The Carter administration, noting that "nothing has happened yet," reacted with extreme caution yesterday to reports from Tehran that the militants holding the 50 American hostages will turn them over to Iran's Revolutionary Council.

U.S. Sources said privately the latest development had caught Washington by surprise at a moment when the administration was expected the United Nations commission visiting Tehran to leave without having made any progress toward the hostages' release.

On the surface, the officials added, the events in Tehran seemed an optimistic signal that the long crisis might finally be coming to a resolution. oBut, they stressed, the United States still doesn't have a clear picture of what is hapapening there and can only wait for further developments to clarify the situation.

For that reason, the officials said, the United States is waiting to see what the Revolutionary Council does today to follow up on its announced intention to take custody of the hostages who have been held in the U.S. Embassy compound since its seizure by the militants on Nov. 4.

Recalling the many past instances in the crisis when hopeful signals from Tehran have turned out to be illusory, the officials warned that some unexpected new reversal could come up suddenly and throw the situation into renewed confusion.

In particular, the officials said, there is concern here that the power struggle pitting the militants against Iranian President Abol Hassan Bani-Sadr and the Revolutionary Council may not be over. There is always the chance, the officials noted, that the militants may resort to some last minute maneuver aimed at neutralizing the pressure being exerted against them.

In addition, the officials pointed out, while transfer of the captives to the council would be a very encouraging development, it would not necessarily mean the automatic or even speedy exit of the hostages from Iran.

There still is no sign whether Iran intends to stick with the ruling by Ayatollah Ruhollah Khomeini, Iran's most powerful figure, that the hostages' fate will be decided by the new Iranian parliament, which isn't expected to begin meeting before April.

Even if that decision no longer stands, U.S. sources noted, Bani-Sadr, despite his obvious desire to end the crisis, may still have to engage in some delicate maneuvering between the diverse elements of the Iranian power structure before he can let the captives go without seriously damaging his power base.

In this respect, the sources said, Bani-Sadr is likely to continue insisting that the United States make some sort of "self-criticism" about its past activities in Iran and promise not to interfere in Iran's affairs in the future or impede Iranian efforts to obtain the return of deposed shah Mohammad Reza Pahlavi.Satisfying those demands, the sources said, is certain to mean further delicate negotiations.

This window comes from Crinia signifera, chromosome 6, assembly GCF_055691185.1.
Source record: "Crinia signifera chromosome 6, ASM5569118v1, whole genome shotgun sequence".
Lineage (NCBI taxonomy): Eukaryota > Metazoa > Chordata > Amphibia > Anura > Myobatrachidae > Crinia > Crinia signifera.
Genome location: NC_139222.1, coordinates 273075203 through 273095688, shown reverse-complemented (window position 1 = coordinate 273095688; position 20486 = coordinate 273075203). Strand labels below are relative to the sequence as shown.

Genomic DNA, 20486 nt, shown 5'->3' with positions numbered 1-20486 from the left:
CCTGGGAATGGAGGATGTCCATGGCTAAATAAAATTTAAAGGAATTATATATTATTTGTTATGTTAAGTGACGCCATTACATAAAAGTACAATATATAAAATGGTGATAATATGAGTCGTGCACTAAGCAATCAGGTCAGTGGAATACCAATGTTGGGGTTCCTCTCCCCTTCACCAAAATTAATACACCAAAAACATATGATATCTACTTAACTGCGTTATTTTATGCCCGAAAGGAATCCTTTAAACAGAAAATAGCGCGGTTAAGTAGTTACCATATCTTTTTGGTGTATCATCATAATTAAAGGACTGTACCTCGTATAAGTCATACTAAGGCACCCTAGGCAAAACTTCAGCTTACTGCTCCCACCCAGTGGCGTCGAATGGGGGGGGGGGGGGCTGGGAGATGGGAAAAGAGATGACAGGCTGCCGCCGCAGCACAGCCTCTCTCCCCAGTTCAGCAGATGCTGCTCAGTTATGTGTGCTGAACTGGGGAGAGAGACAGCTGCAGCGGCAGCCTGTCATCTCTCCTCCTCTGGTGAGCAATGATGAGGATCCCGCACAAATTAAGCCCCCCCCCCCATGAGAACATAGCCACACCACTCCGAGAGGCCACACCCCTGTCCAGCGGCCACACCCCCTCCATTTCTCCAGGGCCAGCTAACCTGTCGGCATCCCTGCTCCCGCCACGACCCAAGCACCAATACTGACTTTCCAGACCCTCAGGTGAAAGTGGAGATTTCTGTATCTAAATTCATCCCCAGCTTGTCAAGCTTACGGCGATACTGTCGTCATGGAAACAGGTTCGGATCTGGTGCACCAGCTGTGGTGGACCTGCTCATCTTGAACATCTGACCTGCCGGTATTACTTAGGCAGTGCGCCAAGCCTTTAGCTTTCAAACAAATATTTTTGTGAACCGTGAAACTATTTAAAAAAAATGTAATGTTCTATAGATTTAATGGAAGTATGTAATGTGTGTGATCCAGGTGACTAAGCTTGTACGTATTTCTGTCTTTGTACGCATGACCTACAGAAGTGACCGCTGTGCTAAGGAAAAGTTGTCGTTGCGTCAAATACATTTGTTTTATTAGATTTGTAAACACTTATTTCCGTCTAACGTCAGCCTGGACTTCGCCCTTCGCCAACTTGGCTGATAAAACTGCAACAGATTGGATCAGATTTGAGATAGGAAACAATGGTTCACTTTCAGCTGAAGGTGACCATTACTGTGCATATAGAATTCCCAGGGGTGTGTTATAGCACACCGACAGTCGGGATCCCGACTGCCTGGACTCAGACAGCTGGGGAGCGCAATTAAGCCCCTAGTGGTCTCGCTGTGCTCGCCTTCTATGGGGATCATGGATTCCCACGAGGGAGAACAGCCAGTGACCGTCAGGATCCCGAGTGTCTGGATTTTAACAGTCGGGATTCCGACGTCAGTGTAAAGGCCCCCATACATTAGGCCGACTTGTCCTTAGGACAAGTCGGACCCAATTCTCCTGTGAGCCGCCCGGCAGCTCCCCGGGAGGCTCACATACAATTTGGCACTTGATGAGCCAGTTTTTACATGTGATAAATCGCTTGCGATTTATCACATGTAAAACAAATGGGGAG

For these reasons, the administration fell back on a wait-and-see stance that was summarized publicly by State Department spokesman Hodding Carter: "I am unaware of any physical change in the control of the hostages. cI am unable to give you any expectations or projections."

Or, as one source put it privately: "At the moment, the best we can say is that we may be beginning to see the light at the beginning of the tunnel. But it's all happened so fast we're not eveen sure that the tunnel is really there."

In fact, administration sources admitted, when the first word of the militants' willingness to give up their captives reached Washington Wednesday night, the State Department was expecting the U.N. commission's departure from Iran.

Under the supervision of Secretary of State Cyrus R. Vance, the sources said, the department was preparing a public statement expressing regret over the commission's failure to make headway on the hostage issue and signaling a return to the get-tough tactic of asking other countries to join the United States in putting economic pressure on Iran.

Then, the sources continued, Vance was given the news during President Carter's White House dinner for West German Chancellor Helmut Schmidt. After taking the president aside for a private, 15-minute talk, Vance left the White House abruptly to go to the State Department and monitor developments.

In their tentative assessments of the situation, U.S. officials said the events appeared to back up their belief that the hitches that had stymied the commission's activities resulted from an internal struggle between the militants and Iranian moderates led by Bani-Sadr.

In agreeing to appointment of the five-member commission to hear Iranian grievances against the shah, the United States thought it had a commitment from Bani-Sadr that the hostages would be freed after the commission completed its work. But once the commission got to Tehran, it ran into strong resistance from the militants, who said they would respond only to a direct order from Khomeini.

U.S. sources said they believe the impasse was broken largely by Iranian fears that the commission, whose members are considered sympathetic to Iran, would leave in anger and charge Iranian authorities with breaking their word.